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Emerging Markets

PAKISTAN: Back to the drawing board

Pakistan’s economic policy-makers are playing with fire. Much-needed economic reforms are being squandered – and all with the blessing of the IMF, says former adviser to Pakistan's Ministry of Finance <b>Ashfaque Khan</b>

Between 2000 and 2007 Pakistan was one of the fastest growing economies in Asia. Economic growth of 7% a year had resulted in its external debt being halved, comfortable foreign exchange reserves were propping up the country’s exchange rate and international investor confidence had returned.

Then it all went wrong. The onset of global financial turmoil, the astonishing rise of oil and commodity prices and political instability sent the economy reeling.

By the end of its 2007–08 fiscal year Pakistan was facing four major challenges: a drop off in growth; rising inflation; widening of fiscal and current account deficits; and rapidly depleting foreign exchange reserves.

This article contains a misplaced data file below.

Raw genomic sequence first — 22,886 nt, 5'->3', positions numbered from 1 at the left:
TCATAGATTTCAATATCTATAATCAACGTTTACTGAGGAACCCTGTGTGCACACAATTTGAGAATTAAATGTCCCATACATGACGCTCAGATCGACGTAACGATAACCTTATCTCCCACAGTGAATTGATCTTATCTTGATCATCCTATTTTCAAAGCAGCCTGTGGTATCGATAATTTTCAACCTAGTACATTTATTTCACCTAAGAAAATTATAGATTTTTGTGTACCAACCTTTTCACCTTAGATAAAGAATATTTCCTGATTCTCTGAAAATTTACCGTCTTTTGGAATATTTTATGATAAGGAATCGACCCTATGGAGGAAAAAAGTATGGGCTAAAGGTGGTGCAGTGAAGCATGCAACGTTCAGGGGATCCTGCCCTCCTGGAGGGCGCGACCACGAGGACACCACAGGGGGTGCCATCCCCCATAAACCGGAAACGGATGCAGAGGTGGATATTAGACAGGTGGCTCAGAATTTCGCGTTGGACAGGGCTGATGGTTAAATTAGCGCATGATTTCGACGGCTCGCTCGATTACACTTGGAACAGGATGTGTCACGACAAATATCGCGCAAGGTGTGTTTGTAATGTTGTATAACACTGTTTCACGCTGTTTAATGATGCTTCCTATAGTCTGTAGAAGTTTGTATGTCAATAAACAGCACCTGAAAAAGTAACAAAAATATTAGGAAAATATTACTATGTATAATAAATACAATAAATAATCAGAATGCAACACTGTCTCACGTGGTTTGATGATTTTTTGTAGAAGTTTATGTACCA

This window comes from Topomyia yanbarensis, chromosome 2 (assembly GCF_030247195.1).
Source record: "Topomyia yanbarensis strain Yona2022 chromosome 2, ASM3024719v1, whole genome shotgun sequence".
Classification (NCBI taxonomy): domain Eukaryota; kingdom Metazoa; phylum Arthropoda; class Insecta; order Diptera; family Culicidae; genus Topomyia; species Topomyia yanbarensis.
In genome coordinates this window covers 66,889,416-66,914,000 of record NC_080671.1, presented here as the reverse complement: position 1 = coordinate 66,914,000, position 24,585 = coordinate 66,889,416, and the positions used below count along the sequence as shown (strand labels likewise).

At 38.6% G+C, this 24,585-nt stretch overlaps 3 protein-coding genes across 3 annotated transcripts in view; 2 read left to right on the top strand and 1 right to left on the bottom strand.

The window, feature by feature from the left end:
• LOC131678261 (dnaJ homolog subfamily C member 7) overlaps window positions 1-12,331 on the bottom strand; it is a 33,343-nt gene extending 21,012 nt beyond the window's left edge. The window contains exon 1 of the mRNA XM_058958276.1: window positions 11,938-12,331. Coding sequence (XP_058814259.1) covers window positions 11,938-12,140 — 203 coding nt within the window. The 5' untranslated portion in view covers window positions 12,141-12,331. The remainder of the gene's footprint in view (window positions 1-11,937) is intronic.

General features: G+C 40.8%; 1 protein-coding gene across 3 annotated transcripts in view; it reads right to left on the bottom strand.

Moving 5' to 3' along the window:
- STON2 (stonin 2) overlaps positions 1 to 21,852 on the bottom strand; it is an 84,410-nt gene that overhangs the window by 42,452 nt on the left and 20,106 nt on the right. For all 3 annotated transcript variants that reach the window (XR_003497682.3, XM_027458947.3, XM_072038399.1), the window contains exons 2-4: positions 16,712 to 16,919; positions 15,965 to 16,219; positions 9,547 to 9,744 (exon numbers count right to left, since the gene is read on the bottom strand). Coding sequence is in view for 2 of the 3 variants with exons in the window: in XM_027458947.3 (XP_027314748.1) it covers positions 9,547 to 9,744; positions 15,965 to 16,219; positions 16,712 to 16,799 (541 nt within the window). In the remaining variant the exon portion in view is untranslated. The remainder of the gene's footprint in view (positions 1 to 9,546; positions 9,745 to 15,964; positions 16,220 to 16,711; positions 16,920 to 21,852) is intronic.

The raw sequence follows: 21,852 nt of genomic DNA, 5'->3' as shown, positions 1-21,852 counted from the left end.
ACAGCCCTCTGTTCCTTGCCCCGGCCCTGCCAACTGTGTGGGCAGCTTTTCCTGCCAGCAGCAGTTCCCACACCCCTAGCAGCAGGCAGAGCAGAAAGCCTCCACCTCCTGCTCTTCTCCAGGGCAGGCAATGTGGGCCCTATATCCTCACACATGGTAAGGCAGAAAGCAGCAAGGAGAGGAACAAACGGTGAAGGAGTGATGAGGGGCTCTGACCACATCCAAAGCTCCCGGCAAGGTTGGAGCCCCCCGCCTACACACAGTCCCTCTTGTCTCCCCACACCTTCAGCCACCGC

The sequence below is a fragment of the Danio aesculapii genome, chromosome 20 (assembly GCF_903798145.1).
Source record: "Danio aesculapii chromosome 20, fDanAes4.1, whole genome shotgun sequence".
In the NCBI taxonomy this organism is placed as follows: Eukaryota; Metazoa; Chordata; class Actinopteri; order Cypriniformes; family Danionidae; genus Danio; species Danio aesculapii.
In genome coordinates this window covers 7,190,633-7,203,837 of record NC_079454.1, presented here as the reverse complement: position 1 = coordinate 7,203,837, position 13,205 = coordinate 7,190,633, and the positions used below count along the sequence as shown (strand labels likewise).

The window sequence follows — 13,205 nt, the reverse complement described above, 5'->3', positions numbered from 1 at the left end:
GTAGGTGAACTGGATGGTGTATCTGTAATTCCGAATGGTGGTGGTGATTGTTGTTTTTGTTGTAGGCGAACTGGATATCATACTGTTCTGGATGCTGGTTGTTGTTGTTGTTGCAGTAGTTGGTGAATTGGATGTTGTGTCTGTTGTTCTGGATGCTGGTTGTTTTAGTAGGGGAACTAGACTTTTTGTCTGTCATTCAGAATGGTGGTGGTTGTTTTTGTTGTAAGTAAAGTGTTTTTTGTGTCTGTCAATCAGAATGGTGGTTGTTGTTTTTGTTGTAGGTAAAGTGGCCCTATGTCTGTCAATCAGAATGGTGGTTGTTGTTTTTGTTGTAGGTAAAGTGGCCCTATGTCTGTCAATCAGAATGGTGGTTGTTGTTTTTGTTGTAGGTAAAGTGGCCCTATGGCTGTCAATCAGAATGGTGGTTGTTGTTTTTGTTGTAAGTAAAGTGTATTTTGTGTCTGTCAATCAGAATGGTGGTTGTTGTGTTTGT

The worsening fiscal and current account balances were largely the results of external shocks of extraordinary proportions accompanied by policy inaction during most of the year. The growing fiscal and external imbalances were financed by unprecedented borrowing from the central bank and drawing down of foreign exchange reserves.

Gross foreign exchange reserves at the central bank slid from $14.2 billion in October 2007 to $8.6 billion in June 2008 and further to $3.4 billion (less than one month of imports) by October 2008. Worsening macroeconomic imbalances had resulted in a decline of foreign exchange reserves from $14.2 billion to $3.4 billion – a loss of $10.8 billion in just one year.

So why did deterioration on such a large scale take place in such a short period of time?

There are three reasons. First, the speed and dimension of both domestic and external shocks were of extraordinary proportions. Second, political expediency prevented the previous regime from taking corrective measures to address external shocks.

Third, the incoming government that took charge in March 2008 was initially inept at addressing economic problems in general, and external shocks in particular.